2) Working towards the expected standard (WTS) in Reading, Writing and Maths

and Has Not Met the Expected Standard’ (HNM) in Science.

3) Not working towards the Expected Standard… 

If so, they will be assessed against Pre-Key Stage Standards 1 to 4 (except for Science).

Any pupil not meeting Pre-Key Stage Standard 1 will be assessed against p-scales 1 to 4.


In 2018:

The percentage of pupils working at least at the expected standard (EXS+) was 75% for Reading, 70% for Writing, 76% for Maths, and 83% for Science. Girls are 9% above boys in Reading, 14% above for Writing, but only 2% above Maths.

The percentage of pupils working at a Greater Depth (GDS) was 26% for Reading and 22% for Maths.

After a big rise (2%-3%) between 2016 and 2017, all of these percentages (except for Writing) are within 1% of the 2017 figures. For technical reasons, writing percentages for 2018 are not directly comparable to the 2017 figures.

Teacher Assessments need to be submitted by schools to their Local Authority near the end of June, although individual LAs may have their own, earlier, deadlines.

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What information will Parents receive?

At the end of Year 2, parents will receive before the end of the summer term:

  • Achievements, general progress and attendance,
  • Teacher assessments in English Reading, Writing, Maths and Science,
  • School averages, and
  • National averages where available.

In addition, parents will receive a statement saying that the results of the tests have been taken into account when considering the Teacher Assessments and, where appropriate, an explanation as to why a child has not taken any specific test. Additionally, if a parent has requested this data, they will receive their children’s tests results.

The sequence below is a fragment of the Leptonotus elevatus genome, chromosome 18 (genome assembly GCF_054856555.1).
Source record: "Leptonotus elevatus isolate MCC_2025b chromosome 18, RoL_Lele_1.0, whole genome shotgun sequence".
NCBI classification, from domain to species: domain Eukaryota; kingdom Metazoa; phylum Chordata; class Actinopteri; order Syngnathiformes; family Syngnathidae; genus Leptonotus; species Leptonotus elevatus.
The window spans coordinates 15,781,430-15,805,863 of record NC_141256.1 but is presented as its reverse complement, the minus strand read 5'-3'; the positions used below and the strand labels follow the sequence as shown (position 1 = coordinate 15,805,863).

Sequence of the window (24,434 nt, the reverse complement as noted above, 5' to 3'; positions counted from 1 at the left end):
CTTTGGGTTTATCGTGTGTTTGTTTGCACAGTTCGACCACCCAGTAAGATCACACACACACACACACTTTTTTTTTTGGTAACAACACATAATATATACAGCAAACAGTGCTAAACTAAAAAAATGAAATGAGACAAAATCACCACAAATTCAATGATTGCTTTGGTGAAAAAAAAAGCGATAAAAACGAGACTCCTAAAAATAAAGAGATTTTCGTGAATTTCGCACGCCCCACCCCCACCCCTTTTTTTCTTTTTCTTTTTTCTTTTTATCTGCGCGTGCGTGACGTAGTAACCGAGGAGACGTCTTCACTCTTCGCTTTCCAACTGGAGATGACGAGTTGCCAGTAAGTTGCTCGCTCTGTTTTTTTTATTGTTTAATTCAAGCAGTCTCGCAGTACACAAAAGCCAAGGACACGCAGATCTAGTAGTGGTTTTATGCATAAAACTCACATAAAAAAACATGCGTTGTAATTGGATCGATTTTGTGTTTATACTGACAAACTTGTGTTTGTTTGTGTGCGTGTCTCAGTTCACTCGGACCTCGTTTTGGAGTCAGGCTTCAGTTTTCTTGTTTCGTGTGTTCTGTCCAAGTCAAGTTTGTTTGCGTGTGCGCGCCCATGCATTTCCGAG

What data is released by the DfE?

The Key Stage 1 National and LA averages are released by the DfE on the public gov.uk website in late September.

No school-level data is released to the public.

Additionally, a school’s Key Stage 1 data is included in the DfE’s Analyse School Performance (ASP) and Ofsted’s Inspection Data Summary Report (IDSR).

This is typically in mid-November, with additional data regarding disadvantaged pupils being released in late November or early December. These reports are generally not made public by schools, although schools often publish their figures on their website.

What is the future of the KS1 SATs?

In 2017, the DfE issued its “Primary assessment in England – Government consultation response”.

On page 20, the DfE said that it aims to make both the Key Stage 1 tests and the teacher assessments non-statutory as soon as possible after the reception baseline assessment has been fully established and, if possible, from 2022/2023.

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Points to Ponder

How did the overall percentage of all pupils attaining the expected standard or above compare with the national figure?

  • How did the difference vary across subjects?
  • How did this compare with percentages attaining greater depth?

Which pupil groups made the most progress and which groups made the least?

  • Did this vary between subjects?
  • Which groups made statistically above or below average progress?

Did enough pupils attain the expected and high standard/greater depth?

  • How did this vary between subjects, by groups, and by starting points/early years development overall and for subjects?

Does the school improvement plan clearly identify areas for improvement?

  • Are the targets set for improvement ambitious enough?
  • Are they measureable and is the time scale realistic?
  • Are milestones in place to show whether pupils are on track to reach their targets?
  • How are these priorities evaluated? When and by who?

Our online ASP and IDSR training includes training about the Teacher Assessments, Tests and Progress. Completely FREE